Most patients who opt to have a total hip arthroscopy (THA), also known as a hip replacement, have been dealing with pain and immobility for quite some time. It may seem surprising to hear that after a hip replacement you will be asked to get out of bed and walk that very same day but studies show this can improve outcomes.
A study found that starting total hip replacement patients with physical therapy on the same day as surgery decreased the length of their hospital stay without compromising the overall functional outcome.1
Another study also showed that the patients who received physical therapy the same day as surgery had better function than the patients who did not 8 weeks post surgery. The patients are also more independent sooner following surgery and aren’t as dependent on hospital care.2
Early ambulation following surgery also promotes the blood flow of oxygen throughout the body, helps to maintain normal breathing patterns, and increases circulation. These functions can reduce the risk of developing blood clots, getting sick with pneumonia, and assists in faster wound healing.
Gastrointestinal tract and urinary tract function can also be improved through walking, which are important functions that should be back to normal with for discharge from the hospital following surgery.
First your vitals are checked by the nursing staff to ensure you are ready to get out of bed. A schedule of pain medicine can help ease the process the day after surgery. A physical therapist will instruct you how to move your ankles, thigh, and buttock muscles safely and to help maintain muscles and prevent blood clots.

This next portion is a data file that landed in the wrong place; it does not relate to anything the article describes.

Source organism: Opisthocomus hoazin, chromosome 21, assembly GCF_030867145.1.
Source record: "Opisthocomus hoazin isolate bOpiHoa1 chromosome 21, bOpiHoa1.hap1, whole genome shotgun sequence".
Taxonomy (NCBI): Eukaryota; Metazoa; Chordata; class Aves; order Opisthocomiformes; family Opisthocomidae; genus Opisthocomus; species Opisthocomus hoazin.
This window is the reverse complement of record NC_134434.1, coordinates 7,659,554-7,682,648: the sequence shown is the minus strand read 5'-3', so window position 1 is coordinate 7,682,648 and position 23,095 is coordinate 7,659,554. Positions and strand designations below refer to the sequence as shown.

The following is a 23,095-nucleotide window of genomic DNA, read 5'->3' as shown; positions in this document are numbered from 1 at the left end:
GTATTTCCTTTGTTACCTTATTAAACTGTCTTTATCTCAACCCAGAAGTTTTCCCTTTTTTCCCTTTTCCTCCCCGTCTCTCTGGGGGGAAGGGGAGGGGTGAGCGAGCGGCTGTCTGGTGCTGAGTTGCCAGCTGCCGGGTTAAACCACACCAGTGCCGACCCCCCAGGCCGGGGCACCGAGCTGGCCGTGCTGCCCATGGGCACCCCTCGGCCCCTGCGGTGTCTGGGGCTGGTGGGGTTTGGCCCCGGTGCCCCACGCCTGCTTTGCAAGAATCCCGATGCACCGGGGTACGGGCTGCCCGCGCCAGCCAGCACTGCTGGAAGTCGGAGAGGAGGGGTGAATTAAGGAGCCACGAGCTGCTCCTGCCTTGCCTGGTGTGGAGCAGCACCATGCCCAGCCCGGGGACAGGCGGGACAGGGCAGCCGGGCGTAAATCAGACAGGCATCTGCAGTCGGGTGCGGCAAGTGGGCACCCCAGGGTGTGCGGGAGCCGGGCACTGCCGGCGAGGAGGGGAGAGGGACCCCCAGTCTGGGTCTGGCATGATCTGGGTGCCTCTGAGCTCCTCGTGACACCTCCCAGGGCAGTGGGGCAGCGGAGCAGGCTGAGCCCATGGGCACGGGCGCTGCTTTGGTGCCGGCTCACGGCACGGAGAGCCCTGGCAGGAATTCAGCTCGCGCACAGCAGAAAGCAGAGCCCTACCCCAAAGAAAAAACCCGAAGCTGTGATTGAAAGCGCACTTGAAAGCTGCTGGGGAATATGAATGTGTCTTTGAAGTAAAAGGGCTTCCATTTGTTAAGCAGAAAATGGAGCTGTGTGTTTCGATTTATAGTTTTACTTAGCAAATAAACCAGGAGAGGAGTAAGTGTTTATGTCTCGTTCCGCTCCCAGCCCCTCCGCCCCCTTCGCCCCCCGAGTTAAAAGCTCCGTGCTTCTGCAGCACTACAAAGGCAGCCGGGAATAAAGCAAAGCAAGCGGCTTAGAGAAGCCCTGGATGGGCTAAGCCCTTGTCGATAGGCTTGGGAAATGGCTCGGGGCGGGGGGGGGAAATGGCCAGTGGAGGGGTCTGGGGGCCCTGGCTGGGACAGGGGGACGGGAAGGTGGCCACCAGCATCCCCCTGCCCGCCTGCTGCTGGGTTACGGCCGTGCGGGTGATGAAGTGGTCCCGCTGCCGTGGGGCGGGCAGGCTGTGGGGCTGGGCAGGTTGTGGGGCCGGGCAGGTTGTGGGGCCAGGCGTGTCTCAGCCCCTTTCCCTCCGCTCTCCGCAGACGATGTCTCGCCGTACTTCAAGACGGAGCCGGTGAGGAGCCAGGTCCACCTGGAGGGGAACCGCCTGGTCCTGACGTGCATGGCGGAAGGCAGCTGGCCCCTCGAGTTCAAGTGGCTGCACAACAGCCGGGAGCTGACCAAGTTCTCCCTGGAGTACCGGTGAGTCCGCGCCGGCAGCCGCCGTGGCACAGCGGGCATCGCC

You are then assisted in sitting on the edge of the bed along instructions with what are the proper movements and modifications to prevent dislocations after surgery. If you aren’t experiencing any dizziness or nausea, you are then able to walk using a walker.
Most total hip replacement patients are able to sit up in a chair on the first day following surgery as well as walk more with assistance before returning to the bed. Of course every patient is different and responds to anesthesia and pain medications differently and each physical therapy session is modified to fit what each patient can tolerate.
Physical therapists are often told by their patients during their first time ambulating after surgery that they haven’t felt this good walking in years and many are astonished that their pain level is so low after having a total hip replacement.
For the staff at the Heekin Clinic combined with the multidisciplinary team at the St. Vincent’s Orthopedic Center for Excellence, the goal is to get each patient moving towards the best possible outcome.